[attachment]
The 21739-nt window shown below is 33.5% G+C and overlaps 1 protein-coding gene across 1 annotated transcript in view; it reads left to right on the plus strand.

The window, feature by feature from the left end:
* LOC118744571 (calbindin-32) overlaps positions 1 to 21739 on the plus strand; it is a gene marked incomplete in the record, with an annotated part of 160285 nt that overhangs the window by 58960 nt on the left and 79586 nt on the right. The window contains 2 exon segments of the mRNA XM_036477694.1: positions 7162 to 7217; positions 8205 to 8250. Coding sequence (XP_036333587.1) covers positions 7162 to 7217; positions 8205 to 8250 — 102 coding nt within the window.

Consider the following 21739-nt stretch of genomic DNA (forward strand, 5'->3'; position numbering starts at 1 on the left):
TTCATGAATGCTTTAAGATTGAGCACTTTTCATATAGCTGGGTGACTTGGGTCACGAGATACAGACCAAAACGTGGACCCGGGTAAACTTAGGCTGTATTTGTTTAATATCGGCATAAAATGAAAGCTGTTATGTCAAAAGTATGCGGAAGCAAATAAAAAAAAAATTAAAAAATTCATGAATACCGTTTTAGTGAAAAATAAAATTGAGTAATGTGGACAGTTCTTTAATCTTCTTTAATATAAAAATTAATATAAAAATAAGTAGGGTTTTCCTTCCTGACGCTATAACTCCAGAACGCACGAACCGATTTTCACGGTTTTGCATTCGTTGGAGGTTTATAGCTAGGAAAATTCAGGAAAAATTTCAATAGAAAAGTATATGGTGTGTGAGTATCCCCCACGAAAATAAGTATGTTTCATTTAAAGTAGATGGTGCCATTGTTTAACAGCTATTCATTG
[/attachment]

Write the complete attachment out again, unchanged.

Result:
The 21739-nt window shown below is 33.5% G+C and overlaps 1 protein-coding gene across 1 annotated transcript in view; it reads left to right on the plus strand.

The window, feature by feature from the left end:
* LOC118744571 (calbindin-32) overlaps positions 1 to 21739 on the plus strand; it is a gene marked incomplete in the record, with an annotated part of 160285 nt that overhangs the window by 58960 nt on the left and 79586 nt on the right. The window contains 2 exon segments of the mRNA XM_036477694.1: positions 7162 to 7217; positions 8205 to 8250. Coding sequence (XP_036333587.1) covers positions 7162 to 7217; positions 8205 to 8250 — 102 coding nt within the window.

Consider the following 21739-nt stretch of genomic DNA (forward strand, 5'->3'; position numbering starts at 1 on the left):
TTCATGAATGCTTTAAGATTGAGCACTTTTCATATAGCTGGGTGACTTGGGTCACGAGATACAGACCAAAACGTGGACCCGGGTAAACTTAGGCTGTATTTGTTTAATATCGGCATAAAATGAAAGCTGTTATGTCAAAAGTATGCGGAAGCAAATAAAAAAAAAATTAAAAAATTCATGAATACCGTTTTAGTGAAAAATAAAATTGAGTAATGTGGACAGTTCTTTAATCTTCTTTAATATAAAAATTAATATAAAAATAAGTAGGGTTTTCCTTCCTGACGCTATAACTCCAGAACGCACGAACCGATTTTCACGGTTTTGCATTCGTTGGAGGTTTATAGCTAGGAAAATTCAGGAAAAATTTCAATAGAAAAGTATATGGTGTGTGAGTATCCCCCACGAAAATAAGTATGTTTCATTTAAAGTAGATGGTGCCATTGTTTAACAGCTATTCATTG